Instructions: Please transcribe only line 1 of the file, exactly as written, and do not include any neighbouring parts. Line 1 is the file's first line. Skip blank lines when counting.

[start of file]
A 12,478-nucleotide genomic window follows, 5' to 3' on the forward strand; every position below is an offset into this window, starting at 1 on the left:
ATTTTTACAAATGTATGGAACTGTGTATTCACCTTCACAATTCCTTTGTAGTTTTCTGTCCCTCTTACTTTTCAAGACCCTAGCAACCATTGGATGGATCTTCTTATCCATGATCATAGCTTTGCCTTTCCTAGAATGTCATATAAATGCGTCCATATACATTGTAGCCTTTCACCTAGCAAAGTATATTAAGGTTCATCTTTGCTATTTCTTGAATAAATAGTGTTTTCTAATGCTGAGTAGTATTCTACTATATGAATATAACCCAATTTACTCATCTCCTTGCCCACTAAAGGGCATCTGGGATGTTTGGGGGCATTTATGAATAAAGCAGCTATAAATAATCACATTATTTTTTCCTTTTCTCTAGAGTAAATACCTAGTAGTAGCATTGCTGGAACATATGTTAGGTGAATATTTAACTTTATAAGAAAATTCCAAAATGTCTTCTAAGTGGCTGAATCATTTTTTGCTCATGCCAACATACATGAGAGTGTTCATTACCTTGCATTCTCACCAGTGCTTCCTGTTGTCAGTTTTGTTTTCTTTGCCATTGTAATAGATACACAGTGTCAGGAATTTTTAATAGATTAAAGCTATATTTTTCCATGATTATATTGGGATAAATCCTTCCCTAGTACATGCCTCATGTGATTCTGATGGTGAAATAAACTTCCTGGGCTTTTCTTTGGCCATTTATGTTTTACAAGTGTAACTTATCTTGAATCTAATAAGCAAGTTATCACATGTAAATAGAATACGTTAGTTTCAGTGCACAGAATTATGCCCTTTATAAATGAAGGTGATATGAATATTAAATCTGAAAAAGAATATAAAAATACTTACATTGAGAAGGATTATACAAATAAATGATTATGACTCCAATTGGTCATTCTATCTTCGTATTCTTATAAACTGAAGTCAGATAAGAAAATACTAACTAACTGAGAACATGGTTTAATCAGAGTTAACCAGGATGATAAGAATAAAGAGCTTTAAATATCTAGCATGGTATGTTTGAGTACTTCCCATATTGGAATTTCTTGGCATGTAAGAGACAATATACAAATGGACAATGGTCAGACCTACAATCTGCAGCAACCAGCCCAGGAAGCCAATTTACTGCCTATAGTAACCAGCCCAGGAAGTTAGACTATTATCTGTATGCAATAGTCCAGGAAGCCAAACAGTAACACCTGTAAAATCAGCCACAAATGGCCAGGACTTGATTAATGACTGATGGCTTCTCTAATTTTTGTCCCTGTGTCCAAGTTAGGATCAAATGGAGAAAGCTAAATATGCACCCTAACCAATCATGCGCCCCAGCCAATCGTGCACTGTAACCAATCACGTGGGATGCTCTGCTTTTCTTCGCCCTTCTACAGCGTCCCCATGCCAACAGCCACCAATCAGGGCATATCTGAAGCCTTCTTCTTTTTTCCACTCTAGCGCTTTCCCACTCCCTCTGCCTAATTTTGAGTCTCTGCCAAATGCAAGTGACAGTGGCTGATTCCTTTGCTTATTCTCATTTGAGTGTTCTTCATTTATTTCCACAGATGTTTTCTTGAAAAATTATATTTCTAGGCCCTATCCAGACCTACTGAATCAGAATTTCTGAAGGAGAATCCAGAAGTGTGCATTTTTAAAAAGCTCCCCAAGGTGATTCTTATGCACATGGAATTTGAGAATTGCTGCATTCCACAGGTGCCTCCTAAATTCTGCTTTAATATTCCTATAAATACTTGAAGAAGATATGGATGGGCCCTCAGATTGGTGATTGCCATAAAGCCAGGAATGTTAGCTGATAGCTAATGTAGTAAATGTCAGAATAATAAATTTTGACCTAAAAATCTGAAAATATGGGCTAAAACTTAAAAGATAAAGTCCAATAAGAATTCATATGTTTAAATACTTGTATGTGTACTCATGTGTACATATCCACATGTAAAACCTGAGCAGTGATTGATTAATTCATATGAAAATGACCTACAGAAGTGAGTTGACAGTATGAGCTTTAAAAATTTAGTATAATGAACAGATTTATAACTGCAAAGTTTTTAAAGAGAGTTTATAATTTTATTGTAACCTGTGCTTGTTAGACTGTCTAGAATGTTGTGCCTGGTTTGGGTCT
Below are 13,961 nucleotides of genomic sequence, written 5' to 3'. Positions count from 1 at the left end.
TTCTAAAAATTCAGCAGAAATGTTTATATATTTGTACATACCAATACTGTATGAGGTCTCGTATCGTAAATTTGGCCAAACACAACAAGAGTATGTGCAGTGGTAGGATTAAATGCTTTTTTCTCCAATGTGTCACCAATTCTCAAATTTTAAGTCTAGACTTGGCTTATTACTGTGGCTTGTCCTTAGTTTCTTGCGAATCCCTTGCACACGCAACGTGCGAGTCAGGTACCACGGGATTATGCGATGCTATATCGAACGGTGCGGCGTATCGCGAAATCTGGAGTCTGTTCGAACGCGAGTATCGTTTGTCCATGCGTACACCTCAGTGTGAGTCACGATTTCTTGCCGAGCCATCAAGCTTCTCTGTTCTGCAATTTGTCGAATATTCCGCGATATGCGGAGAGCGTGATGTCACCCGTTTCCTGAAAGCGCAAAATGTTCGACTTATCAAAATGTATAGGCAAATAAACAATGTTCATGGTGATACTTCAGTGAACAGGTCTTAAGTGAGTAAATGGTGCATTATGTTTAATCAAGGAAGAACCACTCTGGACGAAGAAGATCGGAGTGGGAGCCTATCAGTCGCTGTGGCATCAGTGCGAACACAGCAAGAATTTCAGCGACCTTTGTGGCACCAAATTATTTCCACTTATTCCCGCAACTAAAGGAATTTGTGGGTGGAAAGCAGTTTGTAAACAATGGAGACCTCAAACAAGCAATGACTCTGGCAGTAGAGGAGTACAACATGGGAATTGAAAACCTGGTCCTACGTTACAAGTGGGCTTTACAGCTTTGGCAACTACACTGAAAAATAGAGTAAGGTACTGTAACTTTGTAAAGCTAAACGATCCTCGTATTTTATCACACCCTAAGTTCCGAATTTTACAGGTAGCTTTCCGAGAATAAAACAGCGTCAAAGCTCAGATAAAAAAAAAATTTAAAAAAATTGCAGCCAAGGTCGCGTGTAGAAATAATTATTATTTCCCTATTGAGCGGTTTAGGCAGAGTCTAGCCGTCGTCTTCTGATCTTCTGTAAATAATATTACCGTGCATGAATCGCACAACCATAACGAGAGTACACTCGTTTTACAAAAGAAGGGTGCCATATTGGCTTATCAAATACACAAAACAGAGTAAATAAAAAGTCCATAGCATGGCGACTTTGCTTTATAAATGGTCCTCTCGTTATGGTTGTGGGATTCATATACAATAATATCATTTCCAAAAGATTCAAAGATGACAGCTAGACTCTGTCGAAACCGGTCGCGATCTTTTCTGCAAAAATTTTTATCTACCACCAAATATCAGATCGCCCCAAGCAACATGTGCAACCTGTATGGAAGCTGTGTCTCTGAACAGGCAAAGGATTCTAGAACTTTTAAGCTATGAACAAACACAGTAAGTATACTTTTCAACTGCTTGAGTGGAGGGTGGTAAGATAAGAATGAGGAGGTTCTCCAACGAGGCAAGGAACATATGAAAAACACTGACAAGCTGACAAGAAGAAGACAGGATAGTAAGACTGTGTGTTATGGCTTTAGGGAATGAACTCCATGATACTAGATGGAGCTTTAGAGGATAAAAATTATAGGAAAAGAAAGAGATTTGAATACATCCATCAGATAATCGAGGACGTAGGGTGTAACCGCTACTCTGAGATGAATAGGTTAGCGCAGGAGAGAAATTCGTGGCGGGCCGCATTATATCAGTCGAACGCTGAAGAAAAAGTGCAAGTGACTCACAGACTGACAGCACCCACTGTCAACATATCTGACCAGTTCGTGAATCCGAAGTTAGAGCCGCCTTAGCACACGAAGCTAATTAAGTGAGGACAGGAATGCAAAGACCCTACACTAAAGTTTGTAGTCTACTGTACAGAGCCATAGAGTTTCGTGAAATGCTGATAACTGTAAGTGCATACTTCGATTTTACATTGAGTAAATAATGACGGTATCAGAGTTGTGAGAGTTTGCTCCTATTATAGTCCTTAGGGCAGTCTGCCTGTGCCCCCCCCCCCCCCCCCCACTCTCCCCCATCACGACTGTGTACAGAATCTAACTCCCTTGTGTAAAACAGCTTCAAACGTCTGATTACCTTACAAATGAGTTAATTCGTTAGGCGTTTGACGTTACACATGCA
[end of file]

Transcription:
A 12,478-nucleotide genomic window follows, 5' to 3' on the forward strand; every position below is an offset into this window, starting at 1 on the left: